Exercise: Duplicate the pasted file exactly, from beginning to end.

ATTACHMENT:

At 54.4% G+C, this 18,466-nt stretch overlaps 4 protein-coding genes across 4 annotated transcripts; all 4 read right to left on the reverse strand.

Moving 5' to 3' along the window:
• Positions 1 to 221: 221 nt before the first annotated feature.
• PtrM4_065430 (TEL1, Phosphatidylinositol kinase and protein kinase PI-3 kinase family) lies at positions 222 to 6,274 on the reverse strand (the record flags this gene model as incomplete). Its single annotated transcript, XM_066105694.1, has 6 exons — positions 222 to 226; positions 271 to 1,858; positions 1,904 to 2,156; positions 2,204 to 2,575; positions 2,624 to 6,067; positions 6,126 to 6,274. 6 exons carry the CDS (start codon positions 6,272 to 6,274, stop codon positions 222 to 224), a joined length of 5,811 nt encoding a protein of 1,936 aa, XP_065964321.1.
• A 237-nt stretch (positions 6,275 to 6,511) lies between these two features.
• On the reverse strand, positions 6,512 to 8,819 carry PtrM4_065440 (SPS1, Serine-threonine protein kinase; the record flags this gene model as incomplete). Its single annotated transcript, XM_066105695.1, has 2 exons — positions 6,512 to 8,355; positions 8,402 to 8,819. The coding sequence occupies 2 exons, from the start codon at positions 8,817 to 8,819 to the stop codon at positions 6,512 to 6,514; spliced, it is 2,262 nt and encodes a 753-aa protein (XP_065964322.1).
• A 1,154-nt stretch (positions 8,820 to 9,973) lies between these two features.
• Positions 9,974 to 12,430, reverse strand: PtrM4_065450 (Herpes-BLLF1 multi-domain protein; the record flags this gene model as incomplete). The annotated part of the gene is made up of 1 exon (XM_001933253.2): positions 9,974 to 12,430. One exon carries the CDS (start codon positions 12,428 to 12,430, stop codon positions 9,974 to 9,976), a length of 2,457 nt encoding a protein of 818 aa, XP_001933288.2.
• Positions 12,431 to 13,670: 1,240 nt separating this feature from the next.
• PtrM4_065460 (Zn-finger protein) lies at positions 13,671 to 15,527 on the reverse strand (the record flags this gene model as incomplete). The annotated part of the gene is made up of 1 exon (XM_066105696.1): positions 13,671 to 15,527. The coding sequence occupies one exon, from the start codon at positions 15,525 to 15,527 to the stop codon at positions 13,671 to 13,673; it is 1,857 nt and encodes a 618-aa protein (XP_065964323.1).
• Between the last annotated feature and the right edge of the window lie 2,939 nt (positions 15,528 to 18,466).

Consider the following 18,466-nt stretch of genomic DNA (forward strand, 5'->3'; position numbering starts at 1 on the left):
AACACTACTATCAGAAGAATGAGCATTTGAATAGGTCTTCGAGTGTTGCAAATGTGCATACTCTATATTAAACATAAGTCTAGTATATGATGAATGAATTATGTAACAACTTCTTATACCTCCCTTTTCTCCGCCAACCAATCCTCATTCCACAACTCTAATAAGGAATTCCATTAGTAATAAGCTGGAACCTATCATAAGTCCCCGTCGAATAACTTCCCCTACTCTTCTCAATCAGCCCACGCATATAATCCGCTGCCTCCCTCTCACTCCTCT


At 54.4% G+C, this 18,466-nt stretch overlaps 4 protein-coding genes across 4 annotated transcripts; all 4 read right to left on the reverse strand.

Moving 5' to 3' along the window:
• Positions 1 to 221: 221 nt before the first annotated feature.
• PtrM4_065430 (TEL1, Phosphatidylinositol kinase and protein kinase PI-3 kinase family) lies at positions 222 to 6,274 on the reverse strand (the record flags this gene model as incomplete). Its single annotated transcript, XM_066105694.1, has 6 exons — positions 222 to 226; positions 271 to 1,858; positions 1,904 to 2,156; positions 2,204 to 2,575; positions 2,624 to 6,067; positions 6,126 to 6,274. 6 exons carry the CDS (start codon positions 6,272 to 6,274, stop codon positions 222 to 224), a joined length of 5,811 nt encoding a protein of 1,936 aa, XP_065964321.1.
• A 237-nt stretch (positions 6,275 to 6,511) lies between these two features.
• On the reverse strand, positions 6,512 to 8,819 carry PtrM4_065440 (SPS1, Serine-threonine protein kinase; the record flags this gene model as incomplete). Its single annotated transcript, XM_066105695.1, has 2 exons — positions 6,512 to 8,355; positions 8,402 to 8,819. The coding sequence occupies 2 exons, from the start codon at positions 8,817 to 8,819 to the stop codon at positions 6,512 to 6,514; spliced, it is 2,262 nt and encodes a 753-aa protein (XP_065964322.1).
• A 1,154-nt stretch (positions 8,820 to 9,973) lies between these two features.
• Positions 9,974 to 12,430, reverse strand: PtrM4_065450 (Herpes-BLLF1 multi-domain protein; the record flags this gene model as incomplete). The annotated part of the gene is made up of 1 exon (XM_001933253.2): positions 9,974 to 12,430. One exon carries the CDS (start codon positions 12,428 to 12,430, stop codon positions 9,974 to 9,976), a length of 2,457 nt encoding a protein of 818 aa, XP_001933288.2.
• Positions 12,431 to 13,670: 1,240 nt separating this feature from the next.
• PtrM4_065460 (Zn-finger protein) lies at positions 13,671 to 15,527 on the reverse strand (the record flags this gene model as incomplete). The annotated part of the gene is made up of 1 exon (XM_066105696.1): positions 13,671 to 15,527. The coding sequence occupies one exon, from the start codon at positions 15,525 to 15,527 to the stop codon at positions 13,671 to 13,673; it is 1,857 nt and encodes a 618-aa protein (XP_065964323.1).
• Between the last annotated feature and the right edge of the window lie 2,939 nt (positions 15,528 to 18,466).

Consider the following 18,466-nt stretch of genomic DNA (forward strand, 5'->3'; position numbering starts at 1 on the left):
AACACTACTATCAGAAGAATGAGCATTTGAATAGGTCTTCGAGTGTTGCAAATGTGCATACTCTATATTAAACATAAGTCTAGTATATGATGAATGAATTATGTAACAACTTCTTATACCTCCCTTTTCTCCGCCAACCAATCCTCATTCCACAACTCTAATAAGGAATTCCATTAGTAATAAGCTGGAACCTATCATAAGTCCCCGTCGAATAACTTCCCCTACTCTTCTCAATCAGCCCACGCATATAATCCGCTGCCTCCCTCTCACTCCTCT